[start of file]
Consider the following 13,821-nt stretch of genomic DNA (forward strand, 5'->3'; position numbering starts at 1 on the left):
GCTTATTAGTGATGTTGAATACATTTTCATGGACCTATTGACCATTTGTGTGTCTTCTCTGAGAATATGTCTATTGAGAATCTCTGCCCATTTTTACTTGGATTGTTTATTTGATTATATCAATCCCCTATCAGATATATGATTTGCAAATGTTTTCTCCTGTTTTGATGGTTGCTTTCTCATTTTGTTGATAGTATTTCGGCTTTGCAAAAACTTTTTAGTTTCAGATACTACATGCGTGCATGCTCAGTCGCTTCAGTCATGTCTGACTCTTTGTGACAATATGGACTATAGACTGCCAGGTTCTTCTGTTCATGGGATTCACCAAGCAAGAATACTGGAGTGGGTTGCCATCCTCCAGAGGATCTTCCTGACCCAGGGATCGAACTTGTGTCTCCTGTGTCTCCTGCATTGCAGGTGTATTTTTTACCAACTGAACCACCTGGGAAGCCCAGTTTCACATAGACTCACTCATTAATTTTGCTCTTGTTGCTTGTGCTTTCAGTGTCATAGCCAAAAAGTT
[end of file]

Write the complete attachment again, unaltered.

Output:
Consider the following 13,821-nt stretch of genomic DNA (forward strand, 5'->3'; position numbering starts at 1 on the left):
GCTTATTAGTGATGTTGAATACATTTTCATGGACCTATTGACCATTTGTGTGTCTTCTCTGAGAATATGTCTATTGAGAATCTCTGCCCATTTTTACTTGGATTGTTTATTTGATTATATCAATCCCCTATCAGATATATGATTTGCAAATGTTTTCTCCTGTTTTGATGGTTGCTTTCTCATTTTGTTGATAGTATTTCGGCTTTGCAAAAACTTTTTAGTTTCAGATACTACATGCGTGCATGCTCAGTCGCTTCAGTCATGTCTGACTCTTTGTGACAATATGGACTATAGACTGCCAGGTTCTTCTGTTCATGGGATTCACCAAGCAAGAATACTGGAGTGGGTTGCCATCCTCCAGAGGATCTTCCTGACCCAGGGATCGAACTTGTGTCTCCTGTGTCTCCTGCATTGCAGGTGTATTTTTTACCAACTGAACCACCTGGGAAGCCCAGTTTCACATAGACTCACTCATTAATTTTGCTCTTGTTGCTTGTGCTTTCAGTGTCATAGCCAAAAAGTT